Thursday, June 25, 2009

Once Upon A Time . . . there were two writers at Walter Phillips Gallery REVIEWED by Anthea Black

In near total darkness, the Walter Phillips Gallery seems huge and impenetrable like never before. The space is painted black, carpeted and seemingly empty - save the projection work by British artist Steve McQueen, Once Upon a Time. Images are glimmering in the distance and a soundtrack of indistinct speaking echoes through the space. The projections become fully visible on the gallery's furthest wall after our eyes forget the light of the afternoon outside and adjust to the dark expanse.

McQueen introduces his work using the familiar first line of many a fairytale, "Once upon a time," as the title. The story itself goes back to 1977, when NASA worked with Carl Sagan and a committee of 6 others to select images, diagrams, sounds, music and greetings to be included on a phonograph record aboard the Voyager 1 and 2 spacecrafts. The compilation, called the Golden Record, and the messages it carries to our neighbours out in the universe, are still hurtling through space today.

This slideshow features the entire index of images from the Golden Record, including a wide pan of our planet Earth and the Milky Way, an inventory of modes of transportation, various mathematical equations, diagrams of the human life cycle, and picture-perfect landscapes. For 70 minutes, the images cycle at the same maddeningly metered pace with a soundtrack of glossolalia superimposed by McQueen - by now, readers of Shotgun-Review.ca and Prairie Artsters will be familiar with where we are, and what we're doing there - and walking out is not an option. For me to abandon this work would mean loosing the challenge, but in a broader sense, leaving the installation before the cycle completes would be like turning one's back on human civilization.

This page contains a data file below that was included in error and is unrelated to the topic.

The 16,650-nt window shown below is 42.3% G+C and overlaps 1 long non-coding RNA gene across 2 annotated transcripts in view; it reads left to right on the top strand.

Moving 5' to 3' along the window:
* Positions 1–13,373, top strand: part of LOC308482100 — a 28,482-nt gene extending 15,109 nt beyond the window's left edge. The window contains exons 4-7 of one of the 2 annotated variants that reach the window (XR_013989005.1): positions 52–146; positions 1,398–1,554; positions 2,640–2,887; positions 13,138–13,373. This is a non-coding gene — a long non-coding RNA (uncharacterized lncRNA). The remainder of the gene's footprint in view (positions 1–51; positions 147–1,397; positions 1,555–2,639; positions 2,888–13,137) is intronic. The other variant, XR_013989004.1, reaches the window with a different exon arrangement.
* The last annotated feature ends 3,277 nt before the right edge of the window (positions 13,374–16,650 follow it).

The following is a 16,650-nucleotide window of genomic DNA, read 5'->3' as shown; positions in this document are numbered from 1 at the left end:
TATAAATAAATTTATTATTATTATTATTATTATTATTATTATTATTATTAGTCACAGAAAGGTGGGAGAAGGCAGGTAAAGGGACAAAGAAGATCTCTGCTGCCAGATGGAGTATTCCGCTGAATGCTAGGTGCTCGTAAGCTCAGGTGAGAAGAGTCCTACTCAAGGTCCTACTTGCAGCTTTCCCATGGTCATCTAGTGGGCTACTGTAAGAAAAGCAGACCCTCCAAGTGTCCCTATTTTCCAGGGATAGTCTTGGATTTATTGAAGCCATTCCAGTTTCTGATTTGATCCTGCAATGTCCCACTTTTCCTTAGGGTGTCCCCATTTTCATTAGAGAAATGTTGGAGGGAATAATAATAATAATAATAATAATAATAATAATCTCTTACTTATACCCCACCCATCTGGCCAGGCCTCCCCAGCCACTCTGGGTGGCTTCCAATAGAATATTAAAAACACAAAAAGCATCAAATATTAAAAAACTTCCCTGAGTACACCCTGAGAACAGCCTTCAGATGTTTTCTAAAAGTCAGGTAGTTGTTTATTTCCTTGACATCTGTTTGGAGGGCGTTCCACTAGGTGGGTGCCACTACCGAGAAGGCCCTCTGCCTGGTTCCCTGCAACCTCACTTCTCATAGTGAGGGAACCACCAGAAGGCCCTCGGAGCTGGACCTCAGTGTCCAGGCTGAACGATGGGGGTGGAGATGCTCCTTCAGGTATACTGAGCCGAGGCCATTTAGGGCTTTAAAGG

McQueen's renaming suggests that the original is a fiction or a fairytale, something that starts innocently enough, but comes with a moral message embedded in the telling, and gains even greater poignancy in the re-telling. By showing the Golden Record under this new guise of storytelling, he invites our speculation about the original work.

As a record of human activity on the planet, the original selection of images is shockingly affirmative - it shows the many areas of human progress, innovation and the miracle of our natural capacities as living, breathing, breeding creatures. Many images of natural spaces are populated only by evidence that humans have been there, peacefully toiling away: lighthouses, simple dwellings and cultivated daffodils. Architectural feats of the Great Wall of China, the Taj Mahal, the Sydney Opera House and the UN Building are also represented in quick succession. Here, these iconic places are haunted by the specter of way too many Hollywood movies, and they seem to pronounce: Oh alien race, please don't destroy us! We are the fruits of human ingenuity and labour!

In retrospect, we see that the Golden Record shares its year of realization with several other monumental works of science fiction. 1977 is also the year in which Isaac Asimov founded Asimov's Science Fiction magazine, Steven Spielberg made Close Encounters of the Third Kind and George Lucas launched the Star Wars empire that would become one of the highest grossing movies of all time, and arguably the most influential in terms of its impact on popular imagination. It is from this blockbuster era of science fiction that NASA's Golden Record materializes. But even by 1976, the relationship between popular science fiction and the 'serious' stuff happening at NASA was already well established: its important test spaceship was christened "Enterprise" with cast and crew of the Star Trek television series attending.

Where the Golden Record significantly departs from other science fiction of the period, is in the radically different relationship that it proposes with whoever is 'out there.' Many of the other narratives from that time imagine vast destruction at the hands of the spacefairing strangers who the Golden Record seeks to address. If the alien beings that dwell in our imaginations and on our movie screens ever get hold of the Golden Record and figure out how to play the damn thing perhaps they'd be more benevolent.



US President Jimmy Carter certainly hopes so in his contribution to the original disk: "We hope someday, having solved the problems we face, to join a community of galactic civilizations. This record represents our hope and our determination, and our good will in a vast and awesome universe."